Don’t get hung up on last night’s massacre in St. Louis; the offense has actually not been a hot mess lately. Over the last week, the team is hitting .316 with an .878 OPS. Several players who started the season ice-cold—Cedric Mullins, Austin Hays, Trey Mancini—are heating up. Especially so is Jorge Mateo, .304 with a .903 OPS in his last seven games. Is the talented but perpetually fringey prospect finally cementing a place on the Orioles as an everyday infielder? (A: All signs point to yes.)
It’s hard to believe, because Mateo is just 26 and has only 140 MLB games under his belt, but the once-hyped prospect has been in professional ball since 2012. After signing a minor-league free agent deal at the age of 17, Jorge Mateo spent five years as a Yankees farmhand, working his way through the Dominican Summer League, the Gulf Coast League and the farm system before getting flipped to Oakland for Sonny Gray. Three more years later he’d been traded again: this time to San Diego. Just over a year later, in late summer 2021, he was DFA’d and picked up by the Orioles, his fourth association in eight years. For a former top-20 prospect, it was a precipitous fall. For an Orioles team starved of infield talent, it was a coup: a low-risk and potentially high-reward move for a player whose talent was always undeniable if the results weren’t.
When it comes to the eye test, Mateo is a no-brainer: he’s got that “toolsy” thing scouts love, he can throw, he’s blazing fast, he plays with heart and intensity. The issue has always been the bat: can Mateo get on base enough to keep his name in the lineup every day? In eight minors seasons, the results were rarely great. He slashed .267/.325/.422 with over a strikeout per game (714 K’s in 702 G). He had just two minors season with an OPS above .750, in Double-A in 2017 and an .844 mark in Triple-A in 2019. Not numbers that jump off the page, exactly.
But is Jorge Mateo finally breaking out of his soft-hitting cocoon in 2022? From one perspective, no: his 2022 season slashline of .242/.279/.364 in 99 ABs is almost comically similar to his MLB career one (in parts of two seasons) of .238/.280/.364 in just 140 games.
Yet a few things do look genuinely different and improved. Mateo still has played more MLB games with San Diego than Baltimore (79 to 61), but these days he’s getting regular at-bats like he never has before in his career. He’s effectively the Orioles’ everyday shortstop, and the position is his to lose. Jorge Mateo is finally getting his MLB audition.
What his small-sample-sized MLB numbers also conceal is a tale of two cities. Mateo’s hitting with San Diego was indeed offensive: a .195 average and a puny 51 OPS+. But in parts of two seasons with Baltimore, he’s essentially an average hitter, not a Chris Owings-like hole in the lineup, with a .262 average and a 98 OPS+. Last season, Mateo hit .280 with a 104 OPS+ in 32 games. A perfectly average bat looks just fine given all the other stuff he’s bringing to the table: 98th percentile foot speed, with nine stolen bases (just one behind Seattle’s Julio Rodriguez), above-average glovework at shortstop (1 Out Above Average, says Statcast), and a team fourth-best 0.9 WAR (behind only Mullins, Hays, and Santander).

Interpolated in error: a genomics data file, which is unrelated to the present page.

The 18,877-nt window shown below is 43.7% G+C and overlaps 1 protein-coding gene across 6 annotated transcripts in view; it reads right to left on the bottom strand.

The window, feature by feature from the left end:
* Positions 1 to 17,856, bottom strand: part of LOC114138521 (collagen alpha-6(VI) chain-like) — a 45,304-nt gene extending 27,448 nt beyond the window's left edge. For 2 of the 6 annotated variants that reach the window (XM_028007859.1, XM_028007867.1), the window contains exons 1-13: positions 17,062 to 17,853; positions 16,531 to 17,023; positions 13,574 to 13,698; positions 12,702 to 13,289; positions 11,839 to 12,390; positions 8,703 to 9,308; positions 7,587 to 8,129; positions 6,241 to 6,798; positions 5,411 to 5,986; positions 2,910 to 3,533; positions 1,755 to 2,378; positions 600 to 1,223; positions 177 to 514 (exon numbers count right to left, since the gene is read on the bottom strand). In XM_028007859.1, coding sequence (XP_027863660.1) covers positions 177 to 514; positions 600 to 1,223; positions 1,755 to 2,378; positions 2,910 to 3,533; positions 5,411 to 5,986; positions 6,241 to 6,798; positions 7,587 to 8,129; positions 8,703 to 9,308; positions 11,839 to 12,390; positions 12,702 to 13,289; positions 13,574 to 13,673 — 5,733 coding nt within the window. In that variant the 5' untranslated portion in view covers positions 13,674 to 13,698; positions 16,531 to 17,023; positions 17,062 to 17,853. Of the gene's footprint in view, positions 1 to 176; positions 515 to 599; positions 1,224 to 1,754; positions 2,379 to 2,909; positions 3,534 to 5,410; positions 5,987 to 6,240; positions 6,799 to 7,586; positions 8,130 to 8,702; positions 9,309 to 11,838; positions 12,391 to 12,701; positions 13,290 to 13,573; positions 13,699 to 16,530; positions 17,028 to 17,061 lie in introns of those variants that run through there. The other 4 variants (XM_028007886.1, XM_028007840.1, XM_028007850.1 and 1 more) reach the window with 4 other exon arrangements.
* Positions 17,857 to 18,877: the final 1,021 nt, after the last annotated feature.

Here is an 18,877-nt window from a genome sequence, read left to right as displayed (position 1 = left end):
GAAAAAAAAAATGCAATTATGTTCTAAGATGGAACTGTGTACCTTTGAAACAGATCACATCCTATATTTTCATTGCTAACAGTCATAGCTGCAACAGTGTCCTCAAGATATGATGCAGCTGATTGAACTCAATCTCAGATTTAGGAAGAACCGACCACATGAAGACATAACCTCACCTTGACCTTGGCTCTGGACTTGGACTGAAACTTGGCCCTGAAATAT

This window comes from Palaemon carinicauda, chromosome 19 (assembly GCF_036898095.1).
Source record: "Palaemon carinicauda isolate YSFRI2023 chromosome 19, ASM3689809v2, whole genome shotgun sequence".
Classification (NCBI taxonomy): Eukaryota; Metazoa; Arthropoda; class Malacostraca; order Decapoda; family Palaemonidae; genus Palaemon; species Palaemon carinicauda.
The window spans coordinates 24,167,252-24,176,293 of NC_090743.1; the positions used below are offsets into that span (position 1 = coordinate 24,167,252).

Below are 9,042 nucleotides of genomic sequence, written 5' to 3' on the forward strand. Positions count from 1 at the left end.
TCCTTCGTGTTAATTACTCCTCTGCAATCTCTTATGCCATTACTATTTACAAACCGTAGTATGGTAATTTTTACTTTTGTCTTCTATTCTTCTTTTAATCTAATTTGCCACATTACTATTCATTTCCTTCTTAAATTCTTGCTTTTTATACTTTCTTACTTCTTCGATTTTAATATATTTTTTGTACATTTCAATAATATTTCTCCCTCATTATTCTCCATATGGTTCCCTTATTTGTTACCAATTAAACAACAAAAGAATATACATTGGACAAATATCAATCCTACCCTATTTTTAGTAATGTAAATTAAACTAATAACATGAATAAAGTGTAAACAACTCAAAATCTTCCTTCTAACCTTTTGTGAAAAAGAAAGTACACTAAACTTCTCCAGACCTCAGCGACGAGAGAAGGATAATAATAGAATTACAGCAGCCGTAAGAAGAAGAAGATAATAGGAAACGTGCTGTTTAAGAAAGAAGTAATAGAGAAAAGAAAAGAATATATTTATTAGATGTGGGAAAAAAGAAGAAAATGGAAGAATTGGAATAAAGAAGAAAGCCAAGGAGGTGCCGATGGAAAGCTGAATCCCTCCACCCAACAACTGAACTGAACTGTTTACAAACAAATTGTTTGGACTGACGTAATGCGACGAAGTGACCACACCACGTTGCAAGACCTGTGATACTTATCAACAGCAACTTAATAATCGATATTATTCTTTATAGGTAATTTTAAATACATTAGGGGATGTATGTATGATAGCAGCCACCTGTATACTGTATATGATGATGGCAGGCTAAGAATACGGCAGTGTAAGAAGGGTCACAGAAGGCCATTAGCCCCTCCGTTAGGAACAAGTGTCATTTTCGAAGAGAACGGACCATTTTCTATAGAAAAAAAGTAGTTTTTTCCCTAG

He’s also making good, sustained contact. His spray chart shows hits to all fields, his expected batting average is an impressive .291, ranking in the 79th percentile of all hitters, and his sweet spot percentage, 54.3, is the best of his career. His hard-hit percentage climbed 3 percentage points and he’s hitting a lot of line drives (43%) compared to the league average (24.7%). He has a seven-game hit streak, the longest of his career.
Now, let’s be clear about Mateo’s weaknesses: he can be prone to the TOOTBLAN, trying to stretch singles into doubles. He’s not a big power guy, with a below-average .121 ISO and a spray chart showing only three warning-track balls this season. His K% of 28.6% is about five points higher than league average, and he rarely walks. (His 4.4 BB% exactly half of the MLB average.) This much is completely as advertised back when the Orioles picked him up. They’ll never turn him into a patient hitter, but he has the potential to make some improvements. Last season, his first for Baltimore, Mateo’s K/BB numbers were better: 24% and 6%, respectively. If he can get back down to those levels—and he might, because his 2022 numbers were deflated by an early cold streak—an everyday role will be undeniable for him.
For a guy who couldn’t crack the majors for eight seasons, 2022 is looking like a real coming out party for Jorge Mateo. An “everything” player who can hit, throw, field, and run, he’s also been a part of some of the Orioles’ most exciting moments (the most exciting?) this season. With the ability to get on base, his speed is a “game-changing” factor and his zest is just fun to watch. Mateo will need to cut down the K’s and increase the walks to be sustainable as a regular player. But so far, he’s proving his statistical value to the team and succeeding in the role of spark-plug and speedster. He’s hitting well, and it may not be an accident. Jorge Mateo has a firm grasp on the role of the Orioles’ everyday shortstop.